Kathleen BonnetteJuly 06, 2021
Pope Francis delivers a recorded message during a news conference to unveil a new platform for action based on his 2015 encyclical “Laudato Si'” at the Vatican on May 25. At the dais are Carolina Bianchi, who works with the Global Catholic Climate Movement, and Sister Sheila Kinsey, co-secretary of the Justice, Peace and Integrity of Creation Commission of the International Union of Superiors General. (CNS photo/Paul Haring)Pope Francis delivers a recorded message during a news conference to unveil a new platform for action based on his 2015 encyclical “Laudato Si'” at the Vatican on May 25. At the dais are Carolina Bianchi, who works with the Global Catholic Climate Movement, and Sister Sheila Kinsey, co-secretary of the Justice, Peace and Integrity of Creation Commission of the International Union of Superiors General. (CNS photo/Paul Haring)

In December 2019, students from the Notre Dame Preparatory School in Baltimore joined members of the Atlantic-Midwest Province of the School Sisters of Notre Dame at a grocery store for a giveaway of reusable bags. The reusable bags were handmade by Sisters Virginia Brien and Clara Beall, aged 94 and 85. Other sisters, many long retired, attached information about plastic pollution and climate change. It was one of the many ways that the School Sisters of Notre Dame exemplify what it means to promote “the dignity of life and the care of all creation,” as their directional statement “Love Gives Everything” exhorts.

In light of this guiding principle, it is no surprise that the S.S.N.D. and other communities of women religious are among the first to make a public commitment to join the Laudato Si’ Action Platform, which Pope Francis initiated in May “to help lead the world’s Catholics along a journey of intensified action in caring for creation.” Among Catholics, women religious have been leading the way on issues of environmental justice and ecological spirituality. I suspect this is because their work in the trenches of encounter offers a good vantage point for recognizing the connections between “the cry of the Earth and the cry of the poor,” as Francis describes in the encyclical letter “Laudato Si’’’ (No. 49).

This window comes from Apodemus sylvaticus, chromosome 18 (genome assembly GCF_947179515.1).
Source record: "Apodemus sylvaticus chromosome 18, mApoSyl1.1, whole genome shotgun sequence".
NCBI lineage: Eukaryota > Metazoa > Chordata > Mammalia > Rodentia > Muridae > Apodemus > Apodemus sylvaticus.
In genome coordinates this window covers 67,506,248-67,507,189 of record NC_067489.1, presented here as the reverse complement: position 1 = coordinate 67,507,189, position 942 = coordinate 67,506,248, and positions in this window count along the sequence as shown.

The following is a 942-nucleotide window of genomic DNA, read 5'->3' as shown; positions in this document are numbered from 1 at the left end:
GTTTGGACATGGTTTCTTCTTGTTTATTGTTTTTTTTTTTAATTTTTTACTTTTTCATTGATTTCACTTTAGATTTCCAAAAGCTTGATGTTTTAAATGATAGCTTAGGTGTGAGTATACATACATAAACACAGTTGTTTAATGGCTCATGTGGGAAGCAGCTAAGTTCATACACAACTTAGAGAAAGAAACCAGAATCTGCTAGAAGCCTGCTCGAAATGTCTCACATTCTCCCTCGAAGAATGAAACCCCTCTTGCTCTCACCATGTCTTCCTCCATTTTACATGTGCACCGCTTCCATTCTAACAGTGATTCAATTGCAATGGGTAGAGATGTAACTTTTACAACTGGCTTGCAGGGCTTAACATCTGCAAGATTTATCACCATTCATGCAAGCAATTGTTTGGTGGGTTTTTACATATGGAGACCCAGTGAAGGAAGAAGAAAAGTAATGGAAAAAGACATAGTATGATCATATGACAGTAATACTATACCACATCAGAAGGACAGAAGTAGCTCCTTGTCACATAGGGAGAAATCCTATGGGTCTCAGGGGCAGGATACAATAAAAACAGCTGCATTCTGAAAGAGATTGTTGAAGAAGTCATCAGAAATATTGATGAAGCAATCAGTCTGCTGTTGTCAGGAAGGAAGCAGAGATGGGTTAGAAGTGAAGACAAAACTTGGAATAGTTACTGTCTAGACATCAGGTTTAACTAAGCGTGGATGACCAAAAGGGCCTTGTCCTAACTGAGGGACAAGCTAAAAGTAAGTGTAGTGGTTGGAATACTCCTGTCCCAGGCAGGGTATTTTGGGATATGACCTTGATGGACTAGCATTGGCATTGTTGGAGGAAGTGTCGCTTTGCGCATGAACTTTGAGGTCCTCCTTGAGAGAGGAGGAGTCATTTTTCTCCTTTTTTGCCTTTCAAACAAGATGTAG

Pope Francis initiated the action plan in May “to help lead the world’s Catholics along a journey of intensified action in caring for creation.”

The Action Platform encourages diverse sectors of society (including families, parishes and dioceses, schools, health care centers, businesses, farms and religious orders) to engage in a seven-year transformation to a sustainable world. The project is based on seven interconnected goals: responding to the cry of the Earth; responding to the cry of the poor; creating an ecologically sustainable economy; adopting simple lifestyles; supporting ecological education; promoting ecological spirituality; and building community awareness, participation and action.

With the exception of ecological spirituality, these goals find parallels in the Sustainable Development Goals adopted by the United Nations in 2015 as part of the 2030 Agenda for Sustainable Development. Unfortunately, our global community is not on track to meet those at this point. The hope is that each new Action Platform participant will attract observers to make their own commitments until a critical mass of public engagement is reached to facilitate real social change.

The beauty of the Action Platform is that it does not require any specific actions by participants but instead encourages those involved to assess the actions they have already taken and expand upon them, doing what makes sense in the context of their lives. Still, transformative sacrifice will be required, as there are specific benchmarks participants will be expected to achieve.